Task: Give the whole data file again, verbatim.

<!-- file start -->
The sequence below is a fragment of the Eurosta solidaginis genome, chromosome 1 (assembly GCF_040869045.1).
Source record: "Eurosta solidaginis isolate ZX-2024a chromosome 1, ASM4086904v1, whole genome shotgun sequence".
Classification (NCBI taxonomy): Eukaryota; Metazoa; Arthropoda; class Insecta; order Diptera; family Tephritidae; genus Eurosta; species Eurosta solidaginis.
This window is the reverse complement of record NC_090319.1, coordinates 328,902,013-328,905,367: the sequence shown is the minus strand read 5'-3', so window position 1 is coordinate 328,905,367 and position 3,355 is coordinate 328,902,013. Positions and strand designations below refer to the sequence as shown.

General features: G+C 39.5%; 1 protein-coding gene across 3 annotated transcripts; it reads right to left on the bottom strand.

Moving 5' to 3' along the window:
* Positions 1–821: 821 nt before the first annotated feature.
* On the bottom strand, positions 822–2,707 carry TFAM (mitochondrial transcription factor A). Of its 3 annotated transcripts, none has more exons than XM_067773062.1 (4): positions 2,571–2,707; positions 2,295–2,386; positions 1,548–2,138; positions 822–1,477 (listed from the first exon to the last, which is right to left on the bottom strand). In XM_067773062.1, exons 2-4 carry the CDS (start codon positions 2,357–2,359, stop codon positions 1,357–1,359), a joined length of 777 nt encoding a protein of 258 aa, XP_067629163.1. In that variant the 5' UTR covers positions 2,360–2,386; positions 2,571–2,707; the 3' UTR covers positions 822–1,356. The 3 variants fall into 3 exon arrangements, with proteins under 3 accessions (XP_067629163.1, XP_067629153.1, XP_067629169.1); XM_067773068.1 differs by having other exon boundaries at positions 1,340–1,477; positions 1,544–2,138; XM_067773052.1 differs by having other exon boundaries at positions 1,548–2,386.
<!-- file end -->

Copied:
The sequence below is a fragment of the Eurosta solidaginis genome, chromosome 1 (assembly GCF_040869045.1).
Source record: "Eurosta solidaginis isolate ZX-2024a chromosome 1, ASM4086904v1, whole genome shotgun sequence".
Classification (NCBI taxonomy): Eukaryota; Metazoa; Arthropoda; class Insecta; order Diptera; family Tephritidae; genus Eurosta; species Eurosta solidaginis.
This window is the reverse complement of record NC_090319.1, coordinates 328,902,013-328,905,367: the sequence shown is the minus strand read 5'-3', so window position 1 is coordinate 328,905,367 and position 3,355 is coordinate 328,902,013. Positions and strand designations below refer to the sequence as shown.

General features: G+C 39.5%; 1 protein-coding gene across 3 annotated transcripts; it reads right to left on the bottom strand.

Moving 5' to 3' along the window:
* Positions 1–821: 821 nt before the first annotated feature.
* On the bottom strand, positions 822–2,707 carry TFAM (mitochondrial transcription factor A). Of its 3 annotated transcripts, none has more exons than XM_067773062.1 (4): positions 2,571–2,707; positions 2,295–2,386; positions 1,548–2,138; positions 822–1,477 (listed from the first exon to the last, which is right to left on the bottom strand). In XM_067773062.1, exons 2-4 carry the CDS (start codon positions 2,357–2,359, stop codon positions 1,357–1,359), a joined length of 777 nt encoding a protein of 258 aa, XP_067629163.1. In that variant the 5' UTR covers positions 2,360–2,386; positions 2,571–2,707; the 3' UTR covers positions 822–1,356. The 3 variants fall into 3 exon arrangements, with proteins under 3 accessions (XP_067629163.1, XP_067629153.1, XP_067629169.1); XM_067773068.1 differs by having other exon boundaries at positions 1,340–1,477; positions 1,544–2,138; XM_067773052.1 differs by having other exon boundaries at positions 1,548–2,386.